Beirut Digital District wants to “put Lebanon on the global map”
At first glance, given the ongoing unstable political and economic situation, and deteriorating infrastructure in the country, such as unreliable internet and decades-long power cuts, it is often easy to think that Lebanon is a third-world country on the brink of collapse – and that’s not far from the truth.
“Despite more than five months of wrangling, premier-designate Saad Hariri has been unable to form a new government, putting a precious $11-billion aid package (garnered at a Paris conference) at risk,” AFP reminds.
Foreign parties have come forward to provide support, but those in charge in the Lebanese government can’t seem to agree on anything, which is putting any hopes of foreign aid in jeopardy.
Yet, some local entrepreneurs and visionaries have refused to give up.
Enter the Beirut Digital District (BDD).
Google campus in Lebanon?
One step into the BDD, and you’d be remiss to not think you’d stepped into some Middle Eastern version of the famous Google campuses. Colorful, full of young people and brimming with life, the BDD has brought to Lebanon a community hub for tech startups seeking to make a name for themselves in their ailing country, and potentially beyond.
Playing host to all kinds of startups, from marketing firms to design agencies to video game studios, the BDD is breathing life into a startup ecosystem with great potential.
Tech Crunch (TC), the American tech news site, would not have chosen the BDD as the premier destination for its Startup Battlefield competition in the MENA region otherwise. The event was held on October 3.
Hosting Startup Battlefield
The BDD served as the first Middle Eastern host to this international event, bringing together budding entrepreneurs from all walks of business. Facebook was also partnered with the event, and in fact, share a good relationship with the BDD.
“We have been partners with Facebook for almost two years, and this partnership has been evolving over the years,” Stephanie Abi Abdallah, the BDD’s Programs Director told AMEinfo at the event.
“Last year, [Facebook] supported the first international Battlefield in a non-typical market, in Africa. This year, they decided to take Startup Battlefield to the MENA region, and in the MENA region, they picked Beirut.”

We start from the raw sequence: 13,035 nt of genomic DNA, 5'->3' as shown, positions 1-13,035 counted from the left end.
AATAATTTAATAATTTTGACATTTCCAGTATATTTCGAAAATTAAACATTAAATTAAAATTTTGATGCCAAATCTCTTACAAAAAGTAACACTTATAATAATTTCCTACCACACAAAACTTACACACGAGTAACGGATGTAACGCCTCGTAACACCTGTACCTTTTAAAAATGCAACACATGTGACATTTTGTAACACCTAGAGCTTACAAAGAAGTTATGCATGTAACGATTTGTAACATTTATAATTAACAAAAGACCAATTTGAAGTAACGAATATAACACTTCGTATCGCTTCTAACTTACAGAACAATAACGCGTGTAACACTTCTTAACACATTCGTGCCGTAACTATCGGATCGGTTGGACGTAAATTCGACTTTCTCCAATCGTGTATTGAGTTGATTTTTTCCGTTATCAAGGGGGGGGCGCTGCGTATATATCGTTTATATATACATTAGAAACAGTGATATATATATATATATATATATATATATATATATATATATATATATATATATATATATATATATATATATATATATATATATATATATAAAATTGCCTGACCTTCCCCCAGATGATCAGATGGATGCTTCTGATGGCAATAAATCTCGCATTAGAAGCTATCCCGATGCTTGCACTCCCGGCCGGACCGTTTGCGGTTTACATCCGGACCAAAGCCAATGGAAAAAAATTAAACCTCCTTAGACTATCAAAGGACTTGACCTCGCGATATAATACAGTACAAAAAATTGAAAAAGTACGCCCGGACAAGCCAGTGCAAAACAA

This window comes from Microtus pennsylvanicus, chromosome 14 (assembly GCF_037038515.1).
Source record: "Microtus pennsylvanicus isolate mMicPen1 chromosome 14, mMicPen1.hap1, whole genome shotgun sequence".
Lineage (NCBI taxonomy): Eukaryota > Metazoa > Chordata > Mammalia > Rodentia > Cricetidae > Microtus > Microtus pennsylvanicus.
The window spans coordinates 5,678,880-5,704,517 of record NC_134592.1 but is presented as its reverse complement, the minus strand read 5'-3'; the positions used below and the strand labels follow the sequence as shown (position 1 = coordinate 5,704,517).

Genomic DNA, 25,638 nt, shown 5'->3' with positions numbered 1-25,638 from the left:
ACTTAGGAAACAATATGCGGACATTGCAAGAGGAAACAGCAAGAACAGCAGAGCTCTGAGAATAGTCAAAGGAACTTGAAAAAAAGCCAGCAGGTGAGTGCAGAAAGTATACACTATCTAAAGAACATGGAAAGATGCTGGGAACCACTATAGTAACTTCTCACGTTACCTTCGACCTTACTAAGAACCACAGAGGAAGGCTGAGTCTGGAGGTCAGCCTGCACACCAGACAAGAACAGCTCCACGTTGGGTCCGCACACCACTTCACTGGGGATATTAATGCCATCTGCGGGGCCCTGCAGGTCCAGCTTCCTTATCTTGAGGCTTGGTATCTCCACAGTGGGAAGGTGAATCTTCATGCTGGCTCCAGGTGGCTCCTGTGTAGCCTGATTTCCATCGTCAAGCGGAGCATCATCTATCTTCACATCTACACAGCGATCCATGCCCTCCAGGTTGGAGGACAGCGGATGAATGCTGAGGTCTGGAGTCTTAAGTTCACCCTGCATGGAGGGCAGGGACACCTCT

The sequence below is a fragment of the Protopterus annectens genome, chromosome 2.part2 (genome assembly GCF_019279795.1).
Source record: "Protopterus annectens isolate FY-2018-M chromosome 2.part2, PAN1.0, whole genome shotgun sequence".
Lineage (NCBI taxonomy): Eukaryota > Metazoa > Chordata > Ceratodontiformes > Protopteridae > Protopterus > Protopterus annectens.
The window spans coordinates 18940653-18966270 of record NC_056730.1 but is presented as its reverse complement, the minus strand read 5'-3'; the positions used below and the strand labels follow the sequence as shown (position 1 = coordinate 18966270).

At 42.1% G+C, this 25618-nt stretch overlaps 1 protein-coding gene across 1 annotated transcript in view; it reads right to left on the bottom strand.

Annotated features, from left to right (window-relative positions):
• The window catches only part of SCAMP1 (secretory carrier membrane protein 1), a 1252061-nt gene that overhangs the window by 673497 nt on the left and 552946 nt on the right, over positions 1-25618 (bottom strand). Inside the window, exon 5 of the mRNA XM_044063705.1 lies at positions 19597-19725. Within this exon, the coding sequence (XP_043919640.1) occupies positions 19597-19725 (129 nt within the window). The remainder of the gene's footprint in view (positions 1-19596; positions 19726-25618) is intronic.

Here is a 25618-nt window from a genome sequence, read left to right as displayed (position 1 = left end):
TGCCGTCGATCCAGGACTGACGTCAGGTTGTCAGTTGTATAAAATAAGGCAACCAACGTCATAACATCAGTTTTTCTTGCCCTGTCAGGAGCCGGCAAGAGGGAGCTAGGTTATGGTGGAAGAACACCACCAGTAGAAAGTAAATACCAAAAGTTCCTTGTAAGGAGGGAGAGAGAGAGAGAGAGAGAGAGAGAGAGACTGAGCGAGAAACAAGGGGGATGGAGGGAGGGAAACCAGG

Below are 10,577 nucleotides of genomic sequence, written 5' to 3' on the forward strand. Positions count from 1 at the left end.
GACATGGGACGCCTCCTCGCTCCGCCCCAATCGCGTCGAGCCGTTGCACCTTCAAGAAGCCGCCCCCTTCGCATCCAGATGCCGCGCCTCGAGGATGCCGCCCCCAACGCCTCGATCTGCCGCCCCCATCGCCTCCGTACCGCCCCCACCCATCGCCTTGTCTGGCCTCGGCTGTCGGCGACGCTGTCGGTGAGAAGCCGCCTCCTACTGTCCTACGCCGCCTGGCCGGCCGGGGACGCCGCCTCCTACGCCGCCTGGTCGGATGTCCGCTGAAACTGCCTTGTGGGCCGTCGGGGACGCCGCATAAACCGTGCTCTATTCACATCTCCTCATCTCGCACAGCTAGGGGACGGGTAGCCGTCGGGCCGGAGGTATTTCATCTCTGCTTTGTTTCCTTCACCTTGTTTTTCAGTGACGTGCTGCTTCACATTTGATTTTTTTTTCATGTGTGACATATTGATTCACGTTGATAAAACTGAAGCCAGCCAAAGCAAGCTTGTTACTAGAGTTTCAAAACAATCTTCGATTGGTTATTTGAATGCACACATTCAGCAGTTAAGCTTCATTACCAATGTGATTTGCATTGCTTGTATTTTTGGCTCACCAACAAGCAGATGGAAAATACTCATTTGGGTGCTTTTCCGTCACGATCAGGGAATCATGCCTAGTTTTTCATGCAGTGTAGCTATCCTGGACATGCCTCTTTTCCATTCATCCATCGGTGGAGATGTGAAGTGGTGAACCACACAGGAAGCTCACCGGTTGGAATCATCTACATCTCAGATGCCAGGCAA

Facebook’s relationship with the BDD was instrumental in securing the Beirut hub as host of the event.
“This is how we became [Tech Crunch’s] local partner, and not just a hosting partner – we had a supportive role throughout,” she explained.
There is hope
When one thinks of startups and entrepreneurship, big names like Dubai and Saudi Arabia come to mind. This makes the BDD’s achievement the more impressive.
Speaking to Mike Butcher, the Editor at Large for Tech Crunch, he told AMEinfo a rather surprising bit of information: “When it came to the point that Tech Crunch wanted to expand its coverage and its events, Lebanon seemed like a natural place to take [Startup Battlefield].”
Ali Abu Kumail, a Senior Private Sector Specialist at the World Bank, revealed recently that “Even if investments are happening in places like Dubai mostly, ideas and talent are available elsewhere. More than 40% of ideas that came to Dubai last year were actually from Jordan and Lebanon.”
For the BDD, hosting Tech Crunch’s competition is truly a feather in their cap.
“It’s really a testament for all the hard work that we’ve accomplished so far. For all the entrepreneurs, the VCs, every single ecosystem player that has been working over the past ten years to build this ecosystem,” Abi Abdallah said.
“We took a non-existing ecosystem and made it into what it is today: an ecosystem the World Bank ranks as advanced,” she continued.
And the world seems to be noticing.
A tale of perseverance
Wistful, Abi Abdallah told us the BDD started 6 years ago as a vision to build a hub for the digital creative community, around the same time the Circular 331 of the Central Bank of Lebanon was taking shape.
“This was a Circular from the Central Bank to guarantee 75% of investments from the banks in startups. So it was a way to actually incentivize the banks to invest in startups to try to help boom that ecosystem.”
The issue of slow internet speeds in the country was one of the greatest catalysts for the creation of the BDD.
“This is where the vision for BDD originated – to create this hub for the digital creative community… This way, Lebanon becomes a production hub, and you have sales offices across, and this helps to stop the brain drainage, to retain talent in Lebanon, etc. The way we support this vision is by providing the appropriate infrastructure – providing the access to fiber optics, for example,” she continued.
They had a Memorandum of Understanding (MoU) with the Ministry of Telecommunication to help make this vision a reality.
The BDD offers support to startups in several ways, be it in terms of office spaces, to providing subsidized rates when these startups graduate from their accelerators, to taking care of all the bureaucratic paperwork. Their support ranges from the “administrative, to mentorship, to partnership, etc.”
Could the BDD be the path for startups to launch into the greater international market, and for them to make a name for themselves in the region? It is seeming more possible by the day. If the Beirut Digitial District continues to be further developed, and they continue supporting SMEs as rigorously, Beirut could see its startup scene flourish – enough to become a household name in the region.
In closing, Abi Abdallah said, “What we’re hoping to achieve is to put Lebanon on the global map, to show these companies that there are a lot of things happening here. The more success stories we bring, the more investors will trust what we’re doing and the greater the boom the ecosystem will enjoy.”